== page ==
The State Board of Education voted on February 28 to approve all 10 Boston charter school proposals endorsed by Mitchell D. Chester, commissioner of the MA Department of Elementary and Secondary Education. Six statewide non-Boston applications were also approved; one in Lynn was rejected.
All Boston charters were easily approved, though one, a second Edward Brooke Charter School, gathered some opposition because of the high attrition rate of its parent Edward Brooke school. The current Edward Brooke has a student population that hovers between 60 and 70 students from Grades K to three until student attrition “ forced or otherwise “ sets in. The Brooke student population drops steadily each year from 70 to 18 in grades three through eight. In grade 6, there are 44 students; grade 7, 26 students; and in grade 8, only 18 students remain. Little wonder there is concern about their dropout rate. Too bad the concern wasn’t enough.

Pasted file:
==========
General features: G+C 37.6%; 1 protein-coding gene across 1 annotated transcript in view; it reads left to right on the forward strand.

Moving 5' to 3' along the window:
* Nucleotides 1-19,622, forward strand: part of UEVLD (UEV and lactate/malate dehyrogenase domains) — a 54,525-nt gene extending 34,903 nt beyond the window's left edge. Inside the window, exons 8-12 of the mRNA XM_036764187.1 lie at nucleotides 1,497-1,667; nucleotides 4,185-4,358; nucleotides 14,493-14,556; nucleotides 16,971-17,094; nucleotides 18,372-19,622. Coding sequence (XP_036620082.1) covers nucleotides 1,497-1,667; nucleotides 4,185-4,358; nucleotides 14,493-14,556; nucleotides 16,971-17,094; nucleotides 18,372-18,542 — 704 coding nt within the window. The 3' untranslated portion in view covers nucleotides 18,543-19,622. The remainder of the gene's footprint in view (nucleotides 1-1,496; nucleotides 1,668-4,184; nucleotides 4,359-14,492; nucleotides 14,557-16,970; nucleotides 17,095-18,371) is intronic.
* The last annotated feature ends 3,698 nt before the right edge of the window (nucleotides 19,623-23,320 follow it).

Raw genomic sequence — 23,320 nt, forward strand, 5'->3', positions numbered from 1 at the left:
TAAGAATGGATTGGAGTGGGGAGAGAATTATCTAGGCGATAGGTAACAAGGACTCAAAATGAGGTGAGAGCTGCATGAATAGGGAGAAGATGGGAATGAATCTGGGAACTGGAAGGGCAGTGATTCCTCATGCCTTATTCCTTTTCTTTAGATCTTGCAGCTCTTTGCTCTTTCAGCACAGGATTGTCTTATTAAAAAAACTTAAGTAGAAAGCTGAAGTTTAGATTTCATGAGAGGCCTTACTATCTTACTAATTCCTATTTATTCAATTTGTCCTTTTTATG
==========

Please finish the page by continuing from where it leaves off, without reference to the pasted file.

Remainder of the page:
(By the way, the current Edward Brooke charter school serves a population virtually devoid of Limited English Proficient students, 0.2% to the city’s 30.3%, and with very few special ed students, 7.3% to the city’s 19.4%.)
Currently charter schools, even though they do not educate all students “ specifically those with special education needs and ELL needs “ drain in excess of $60 million per year from Boston Public Schools. The additional charter schools will drain an expected $40 million on top of the current $60 million. The new state Ed Reform law allows even more charter schools to be created in Boston. The total dollar loss for our schools will exceed an estimated $110 million per year by 2014. Superintendent Carol Johnson and Mayor Menino supported the Ed Reform legislation.